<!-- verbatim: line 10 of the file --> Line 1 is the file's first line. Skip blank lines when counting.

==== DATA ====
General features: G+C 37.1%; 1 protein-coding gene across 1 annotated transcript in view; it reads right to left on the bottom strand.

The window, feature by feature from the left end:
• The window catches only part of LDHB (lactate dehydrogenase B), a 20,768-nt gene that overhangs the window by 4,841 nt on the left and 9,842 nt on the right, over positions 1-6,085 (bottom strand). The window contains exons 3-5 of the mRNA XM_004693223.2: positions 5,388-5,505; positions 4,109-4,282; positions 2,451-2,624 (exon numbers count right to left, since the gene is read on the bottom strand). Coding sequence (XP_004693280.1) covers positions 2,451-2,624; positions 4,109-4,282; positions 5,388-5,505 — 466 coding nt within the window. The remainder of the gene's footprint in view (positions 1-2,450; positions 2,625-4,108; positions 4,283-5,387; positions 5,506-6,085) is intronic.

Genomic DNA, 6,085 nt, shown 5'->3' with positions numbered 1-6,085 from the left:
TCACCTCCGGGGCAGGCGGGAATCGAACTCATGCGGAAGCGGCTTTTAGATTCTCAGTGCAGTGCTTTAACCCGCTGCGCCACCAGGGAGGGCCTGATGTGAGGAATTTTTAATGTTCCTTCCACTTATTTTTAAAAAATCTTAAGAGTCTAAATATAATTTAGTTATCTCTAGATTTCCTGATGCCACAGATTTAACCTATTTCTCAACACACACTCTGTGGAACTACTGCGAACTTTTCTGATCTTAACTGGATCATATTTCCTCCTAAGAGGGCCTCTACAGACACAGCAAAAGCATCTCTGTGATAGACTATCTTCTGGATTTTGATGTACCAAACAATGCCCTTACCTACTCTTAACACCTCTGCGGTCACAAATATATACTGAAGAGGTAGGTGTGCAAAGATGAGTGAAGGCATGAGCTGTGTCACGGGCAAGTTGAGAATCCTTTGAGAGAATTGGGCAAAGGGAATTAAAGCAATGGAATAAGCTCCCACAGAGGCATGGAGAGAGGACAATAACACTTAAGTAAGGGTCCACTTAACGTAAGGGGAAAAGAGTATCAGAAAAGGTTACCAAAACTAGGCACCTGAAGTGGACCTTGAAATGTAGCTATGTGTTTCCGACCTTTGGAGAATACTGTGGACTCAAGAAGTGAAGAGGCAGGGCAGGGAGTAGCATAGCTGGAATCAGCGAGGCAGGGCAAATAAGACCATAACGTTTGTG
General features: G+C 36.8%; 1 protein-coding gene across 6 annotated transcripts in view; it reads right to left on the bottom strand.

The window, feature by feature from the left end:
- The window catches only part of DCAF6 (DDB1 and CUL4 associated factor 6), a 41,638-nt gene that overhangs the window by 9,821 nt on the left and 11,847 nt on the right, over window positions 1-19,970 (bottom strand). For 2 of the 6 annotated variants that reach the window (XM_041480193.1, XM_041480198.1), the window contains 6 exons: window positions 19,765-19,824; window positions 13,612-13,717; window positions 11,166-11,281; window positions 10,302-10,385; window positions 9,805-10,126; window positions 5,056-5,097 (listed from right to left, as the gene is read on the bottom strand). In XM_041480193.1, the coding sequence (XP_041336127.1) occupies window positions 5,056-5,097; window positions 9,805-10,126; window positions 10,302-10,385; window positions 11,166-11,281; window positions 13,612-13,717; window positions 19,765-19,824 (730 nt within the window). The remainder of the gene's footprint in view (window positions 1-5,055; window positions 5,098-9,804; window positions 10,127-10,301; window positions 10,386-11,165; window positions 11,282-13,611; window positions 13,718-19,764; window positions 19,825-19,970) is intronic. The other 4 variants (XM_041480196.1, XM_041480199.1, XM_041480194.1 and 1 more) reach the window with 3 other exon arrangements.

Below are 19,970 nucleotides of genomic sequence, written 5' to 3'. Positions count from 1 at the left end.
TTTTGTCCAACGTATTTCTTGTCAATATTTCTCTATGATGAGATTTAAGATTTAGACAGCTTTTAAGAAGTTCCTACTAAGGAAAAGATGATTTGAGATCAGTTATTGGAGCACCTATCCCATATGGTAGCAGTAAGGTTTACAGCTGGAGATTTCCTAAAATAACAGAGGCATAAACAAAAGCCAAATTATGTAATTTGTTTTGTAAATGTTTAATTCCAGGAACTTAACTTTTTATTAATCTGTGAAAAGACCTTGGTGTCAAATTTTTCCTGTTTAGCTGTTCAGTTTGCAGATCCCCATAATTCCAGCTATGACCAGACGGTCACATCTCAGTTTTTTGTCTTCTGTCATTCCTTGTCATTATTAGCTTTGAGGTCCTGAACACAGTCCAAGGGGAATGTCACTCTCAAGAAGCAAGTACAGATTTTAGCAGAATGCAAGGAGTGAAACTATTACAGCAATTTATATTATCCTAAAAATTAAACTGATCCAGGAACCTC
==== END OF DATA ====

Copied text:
TTTTGTCCAACGTATTTCTTGTCAATATTTCTCTATGATGAGATTTAAGATTTAGACAGCTTTTAAGAAGTTCCTACTAAGGAAAAGATGATTTGAGATCAGTTATTGGAGCACCTATCCCATATGGTAGCAGTAAGGTTTACAGCTGGAGATTTCCTAAAATAACAGAGGCATAAACAAAAGCCAAATTATGTAATTTGTTTTGTAAATGTTTAATTCCAGGAACTTAACTTTTTATTAATCTGTGAAAAGACCTTGGTGTCAAATTTTTCCTGTTTAGCTGTTCAGTTTGCAGATCCCCATAATTCCAGCTATGACCAGACGGTCACATCTCAGTTTTTTGTCTTCTGTCATTCCTTGTCATTATTAGCTTTGAGGTCCTGAACACAGTCCAAGGGGAATGTCACTCTCAAGAAGCAAGTACAGATTTTAGCAGAATGCAAGGAGTGAAACTATTACAGCAATTTATATTATCCTAAAAATTAAACTGATCCAGGAACCTC